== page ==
Tuesday, October 18, 2016

I Love You, Bob Dylan

I was about 12 years old when I fist saw and heard Bob Dylan on the tiny black & white TV in my room; some obscure little show, it was sheer happenstance that I saw it. And he instantly became the poetic and politically musical love of my life. Plus I thought he was really cute, and I think he’s gotten even sexier with every odd and interesting phase he’s gone through over the years, including now. I still love Bob Dylan, craggy old buzzard though he’s become (I’m a craggy old buzzard myself, so it fits). He still has that sweet, sour, vulnerable, thorny, inaccessible-but-please-don’t-leave-me-alone magic about him.

Unfortunately, I think he’s a tormented genius and in many ways a very unhappy man. So I’m feeling bad for Bob Dylan because I suspect he’s feeling sad and confused about having been awarded the Nobel Prize for Literature. He’d been nominated for it repeatedly over the years. I don’t know why the Committee decided this was the year, but the reason given for the award is "having created new poetic expressions within the great American song tradition.” So said Sara Danius, permanent secretary of the Nobel Academy, at a news conference last Thursday. She said there was "great unity" in the panel's decision. "Bob Dylan writes poetry for the ear, but it's perfectly fine to read his works as poetry." For the record (no puns intended), the honor comes with $927,740. Monetary coal to Newcastle, I know, but he could do something meaningful with that.

I’m proud of and happy for the scrappy troubadour who one of the Nobel Committee members called "probably the greatest living poet." But, not surprisingly, the Committee can’t locate/communicate with Dylan directly. He’s made no public statement nor sent any private word to them. Someone described as his “closest collaborator” (?) is painting a positive picture of Dylan’s response and the Committee is minimally hopeful the recipient will attend the December 10th ceremony and accept his award. He did show up for the Rock ‘n’ Roll Hall of Fame in 1988, the Kennedy Center Honors in 1997, and the Presidential Medal of Freedom in 2012, but as soon as he could he fled those events with the speed and stealth of a cartoon super-hero.

I don’t think he wanted those awards and I don’t think he wants this one, because part of him feels unworthy and another part of him thinks it’s meaningless. That’s the sad and confused part and if it’s so, he’s wrong on both counts. Also, it seems some noted novelists are voicing their displeasure. Clueless, sour grapes, I say.

Part of Dylan’s appeal, I think, as well as his personal misery, stems from the fact that he’s never seen himself as a genius let alone the Voice of His Generation (he first said so to Rolling Stone decades ago). He knows he’s got something special and he’s certainly aware of where it’s taken him and what it’s meant to others. Like most artists he has some measure of ego, so I think he somewhat enjoys all that.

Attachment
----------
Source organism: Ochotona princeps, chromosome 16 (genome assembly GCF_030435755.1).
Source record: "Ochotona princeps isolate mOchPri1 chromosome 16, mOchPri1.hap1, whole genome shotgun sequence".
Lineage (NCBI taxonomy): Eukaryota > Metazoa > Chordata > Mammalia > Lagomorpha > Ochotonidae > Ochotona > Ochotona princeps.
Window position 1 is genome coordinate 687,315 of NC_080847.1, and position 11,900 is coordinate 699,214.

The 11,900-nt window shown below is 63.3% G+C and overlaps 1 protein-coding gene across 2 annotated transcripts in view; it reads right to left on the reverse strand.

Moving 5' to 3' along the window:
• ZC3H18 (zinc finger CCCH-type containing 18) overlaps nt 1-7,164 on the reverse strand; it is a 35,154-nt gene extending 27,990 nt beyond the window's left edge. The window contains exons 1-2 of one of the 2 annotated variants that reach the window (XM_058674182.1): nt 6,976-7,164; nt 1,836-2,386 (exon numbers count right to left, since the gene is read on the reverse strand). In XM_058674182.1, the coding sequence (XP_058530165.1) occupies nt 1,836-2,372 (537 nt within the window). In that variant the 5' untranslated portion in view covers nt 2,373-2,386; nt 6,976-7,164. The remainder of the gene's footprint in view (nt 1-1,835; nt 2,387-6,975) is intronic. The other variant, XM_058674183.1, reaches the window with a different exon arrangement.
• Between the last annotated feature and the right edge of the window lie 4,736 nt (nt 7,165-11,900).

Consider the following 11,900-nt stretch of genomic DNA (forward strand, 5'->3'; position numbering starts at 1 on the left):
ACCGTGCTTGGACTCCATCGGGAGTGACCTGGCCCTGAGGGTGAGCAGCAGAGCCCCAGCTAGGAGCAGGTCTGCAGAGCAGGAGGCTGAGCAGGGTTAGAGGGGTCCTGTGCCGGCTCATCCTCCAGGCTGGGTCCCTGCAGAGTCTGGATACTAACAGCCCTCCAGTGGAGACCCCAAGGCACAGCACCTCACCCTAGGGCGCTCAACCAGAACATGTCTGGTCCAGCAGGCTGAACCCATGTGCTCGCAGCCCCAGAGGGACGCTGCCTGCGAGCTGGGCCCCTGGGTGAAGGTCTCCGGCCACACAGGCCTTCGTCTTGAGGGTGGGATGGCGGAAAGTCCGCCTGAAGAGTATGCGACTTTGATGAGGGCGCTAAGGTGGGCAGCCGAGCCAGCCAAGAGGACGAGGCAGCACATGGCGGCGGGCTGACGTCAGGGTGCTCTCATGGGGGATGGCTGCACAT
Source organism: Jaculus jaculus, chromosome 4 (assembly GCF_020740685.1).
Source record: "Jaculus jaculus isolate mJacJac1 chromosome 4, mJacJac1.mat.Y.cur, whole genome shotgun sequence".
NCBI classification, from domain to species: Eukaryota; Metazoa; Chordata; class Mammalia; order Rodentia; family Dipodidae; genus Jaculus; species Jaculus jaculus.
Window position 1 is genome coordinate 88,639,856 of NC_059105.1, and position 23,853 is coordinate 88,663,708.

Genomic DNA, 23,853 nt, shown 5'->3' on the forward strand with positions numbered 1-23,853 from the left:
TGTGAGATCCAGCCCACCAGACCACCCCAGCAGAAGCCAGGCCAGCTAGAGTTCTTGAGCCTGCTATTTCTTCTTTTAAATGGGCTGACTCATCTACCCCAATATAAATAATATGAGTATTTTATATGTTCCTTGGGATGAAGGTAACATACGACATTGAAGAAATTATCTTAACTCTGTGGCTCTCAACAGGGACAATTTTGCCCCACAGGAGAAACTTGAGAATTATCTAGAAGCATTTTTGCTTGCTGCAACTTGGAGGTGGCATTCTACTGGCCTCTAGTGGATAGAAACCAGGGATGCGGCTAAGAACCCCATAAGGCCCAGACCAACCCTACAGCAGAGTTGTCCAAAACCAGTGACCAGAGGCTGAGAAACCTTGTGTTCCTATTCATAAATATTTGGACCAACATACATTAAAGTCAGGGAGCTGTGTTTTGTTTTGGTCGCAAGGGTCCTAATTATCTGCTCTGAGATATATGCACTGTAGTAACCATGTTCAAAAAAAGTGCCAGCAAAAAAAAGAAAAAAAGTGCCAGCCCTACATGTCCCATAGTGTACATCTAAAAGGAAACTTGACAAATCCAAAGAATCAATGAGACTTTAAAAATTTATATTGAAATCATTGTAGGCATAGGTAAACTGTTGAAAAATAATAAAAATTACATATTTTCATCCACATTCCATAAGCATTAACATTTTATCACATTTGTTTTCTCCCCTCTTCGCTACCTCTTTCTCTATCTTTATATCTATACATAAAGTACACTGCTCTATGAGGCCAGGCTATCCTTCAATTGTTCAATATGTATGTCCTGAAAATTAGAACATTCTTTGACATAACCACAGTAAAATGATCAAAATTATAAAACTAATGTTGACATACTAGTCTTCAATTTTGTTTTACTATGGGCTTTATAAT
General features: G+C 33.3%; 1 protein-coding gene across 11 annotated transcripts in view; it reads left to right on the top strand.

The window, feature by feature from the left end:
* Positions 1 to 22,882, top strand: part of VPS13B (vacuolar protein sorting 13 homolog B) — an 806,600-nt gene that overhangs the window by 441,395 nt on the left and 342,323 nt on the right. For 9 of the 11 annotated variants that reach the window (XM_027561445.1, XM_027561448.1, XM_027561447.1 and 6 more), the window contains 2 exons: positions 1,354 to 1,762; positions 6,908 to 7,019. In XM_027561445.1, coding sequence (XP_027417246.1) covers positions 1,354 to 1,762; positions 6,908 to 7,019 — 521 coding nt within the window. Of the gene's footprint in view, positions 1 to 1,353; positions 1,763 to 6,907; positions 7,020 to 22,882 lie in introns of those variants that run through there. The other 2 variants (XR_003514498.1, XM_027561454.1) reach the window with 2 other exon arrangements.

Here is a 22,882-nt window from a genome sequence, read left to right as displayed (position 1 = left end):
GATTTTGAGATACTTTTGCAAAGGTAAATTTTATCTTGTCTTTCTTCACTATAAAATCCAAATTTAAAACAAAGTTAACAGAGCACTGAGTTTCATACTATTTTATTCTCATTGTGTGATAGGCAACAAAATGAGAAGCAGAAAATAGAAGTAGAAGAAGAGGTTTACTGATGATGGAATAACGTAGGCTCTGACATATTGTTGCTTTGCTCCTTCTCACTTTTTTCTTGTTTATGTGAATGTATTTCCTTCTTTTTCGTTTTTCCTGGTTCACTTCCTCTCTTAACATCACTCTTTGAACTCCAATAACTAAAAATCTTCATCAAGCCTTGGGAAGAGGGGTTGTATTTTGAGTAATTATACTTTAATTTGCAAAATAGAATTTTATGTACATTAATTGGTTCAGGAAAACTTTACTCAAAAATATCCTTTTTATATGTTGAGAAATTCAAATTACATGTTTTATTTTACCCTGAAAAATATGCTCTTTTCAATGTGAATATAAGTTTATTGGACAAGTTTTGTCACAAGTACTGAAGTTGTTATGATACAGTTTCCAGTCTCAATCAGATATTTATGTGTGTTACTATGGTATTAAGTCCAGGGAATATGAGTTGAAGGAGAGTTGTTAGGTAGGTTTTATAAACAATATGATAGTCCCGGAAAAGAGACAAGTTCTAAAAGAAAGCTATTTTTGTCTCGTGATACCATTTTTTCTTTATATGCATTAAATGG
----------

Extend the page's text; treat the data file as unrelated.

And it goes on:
But my intuition tells me he also feels it’s ill-gotten gains for a talent that was, as time went on, just kidding – but everyone took it to heart. He once implied during a 60 Minutes interview that he had made a deal with the Devil to get what he got. Maybe that’s why so much of his post-folk and post-folk-rock stuff – the wildly disparate music that came out (and sometimes got lost) amidst all the “Best Of” and bootleg records – was a series of musical searches for God. I think the core thing to understand about Bob Dylan as an artist and a man is that to his great surprise and discomfort, he’s been treated like a God, when all he’s wanted is to find God himself. Dylan talks a lot about God, when he does talk. What spiritual irony!

Bob Dylan spends most of the year touring. When he’s not on the road – which is only for a few weeks here and there – he lives alone in a house in California. I can’t imagine what it looks like. He has a big family but I know nothing about his relationships with them, or his friends, or if there’s presently a woman in his life, or what his hobbies and pleasures might be. He seems to just want to keep moving and keep singing whatever it is he feels like singing at the moment, and try to feel like a real person instead of an icon. His problem is, he is an icon, a real one, and that must be a hell of a burden.

But what do I know? My observations come from a combination of articles and interviews read, and intuitive conjecture voiced. Whatever. Congratulations Bob wherever you are. I hope you’re in better shape than I fear. I hope you’ll go get your prize, make a nice speech, and feel good when you get back to California. Because like it or not, you are one of The Greats – and still needed and wanted and loved. You have been the soundtrack of my life and millions (maybe billions) of others. You told us you (yourself, we, all of us) “gotta serve somebody.” Thank you for your ongoing service.

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